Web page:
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New Mexico Health and Toxics Issues

Issues of Concern


Citizens and state officials in New Mexico have become increasingly concerned with the potential environmental and health effects related to oil and gas industry emissions and chemical releases.

Unlined Drip Pit in New Mexico

Citizens have expressed concern about contamination from oil and gas pits, well sites and gas plants.

* GROUNDWATER CONTAMINATION: Read about groundwater contamination from oil and gas pits in New Mexico.

* SPILLS: At around 10 p.m. on June 7, 2006, a spill of hydraulic fracturing fluid at a Farmington Halliburton facility created a toxic cloud that caused a mass evacuation of 200 residents from a nearby neighborhood. Between 30 and 60 gallons of an "acidizing composition," which is used while hydraulically fracturing some oil and gas wells, spilled while Halliburton employees were mixing the fluid. The city fire chief said that the product may cause skin and respiratory burns, is harmful if swallowed, and will combust at 103 degrees F. One resident said that she was nauseous and vomited clear liquid for several hours after being exposed to the toxic cloud. (Source: Farmington Daily Times. July 7, 2006. "Halliburton spill results in acid cloud.")

* HYDROGEN SULFIDE: Hydrogen sulfide, a deadly gas, is found at many gas sites throughout New Mexico. In the San Juan Basin, alone, there are approximately 375 wells that contain hydrogen sulfide. Download a presentation on Hydrogen Sulfide Occurrences in the San Juan Basin.

Agency Initiatives

A number of New Mexico state agency initiatives reflect an overall growing concern with oil and gas industry wastes and emissions.

* NEW: New Mexico Oil Conservation Commission released its new rules governing oil and gas pits. For more information.

* Recently, the state agencies have begun to tighten regulations governing the disposal of oil and gas wastes at landfills and landfarms.

* Attention is also being paid to health impacts from a decline in air quality, due in part to oil and gas industry emissions. For more information, visit the Four Corners Air Quality Task Force web site.

Chemicals used by the New Mexico oil and gas industry

Increasing attention is being paid to chemical products used by the oil and gas industry. In New Mexico, data show that there are a wide variety of chemical products used throughout the exploration, drilling and production phases oil and gas development. Although it is common to hear from industry and some state agency representatives that drilling and production chemicals and wastes are benign, there is competing industry information indicating that toxic chemicals are used and released throughout the development process.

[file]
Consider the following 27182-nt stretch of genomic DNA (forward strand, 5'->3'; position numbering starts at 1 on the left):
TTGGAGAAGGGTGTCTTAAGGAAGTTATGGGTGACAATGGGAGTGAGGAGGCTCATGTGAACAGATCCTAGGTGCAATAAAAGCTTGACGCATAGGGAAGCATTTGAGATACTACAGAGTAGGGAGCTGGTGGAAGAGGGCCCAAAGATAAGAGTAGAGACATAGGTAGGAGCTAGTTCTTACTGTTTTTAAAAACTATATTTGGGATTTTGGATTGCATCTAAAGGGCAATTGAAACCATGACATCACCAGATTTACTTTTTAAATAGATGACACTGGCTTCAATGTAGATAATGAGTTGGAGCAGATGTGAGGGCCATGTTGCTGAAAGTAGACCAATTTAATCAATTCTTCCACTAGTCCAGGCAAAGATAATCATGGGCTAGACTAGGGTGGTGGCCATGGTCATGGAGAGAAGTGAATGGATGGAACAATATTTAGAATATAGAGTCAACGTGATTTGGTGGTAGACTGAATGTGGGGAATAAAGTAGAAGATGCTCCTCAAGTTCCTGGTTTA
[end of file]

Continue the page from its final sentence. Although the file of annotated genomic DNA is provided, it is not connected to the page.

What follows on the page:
Organizations like The Endocrine Disruption Exchange, Inc. (TEDX) of Paonia, Colorado have begun to gather data and assess the potential health effects associated with chemicals used in oil and gas development. A TEDX analysis of chemicals used in oil and gas development in New Mexico found that approximately half of the chemicals can cause respiratory, skin, gastro-intestinal and/or liver problems, and approximately one third of the chemicals are harmful to nervous system, kidney and/or cardio vascular functions.

"We are seeing similar problems in Colorado," said Theo Colborn, President of TEDX, "Our biggest concern is that there are many products and chemicals in use that industry says are proprietary and for which the public has no information. The public deserves to know what chemicals they are living with."

Download a copy of the 2007 TEDX report on Chemicals Used in Oil and Natural Gas Development and Delivery in New Mexico.


For more information:

Other New Mexico Oil and Gas Toxics Pages

* Groundwater contamination from oil and gas operations
* Update on New Mexico Pit Rule
* New Mexico Oil and Gas Waste Disposal

Related OGAP Web Pages

* Oil and Gas Health Issues
* Oil and Gas Pollution
* Colorado Oil and Gas Health and Toxics Issues

* Wyoming Oil and Gas Health and Toxics Issues

Tagged with: toxics, public health, new mexico

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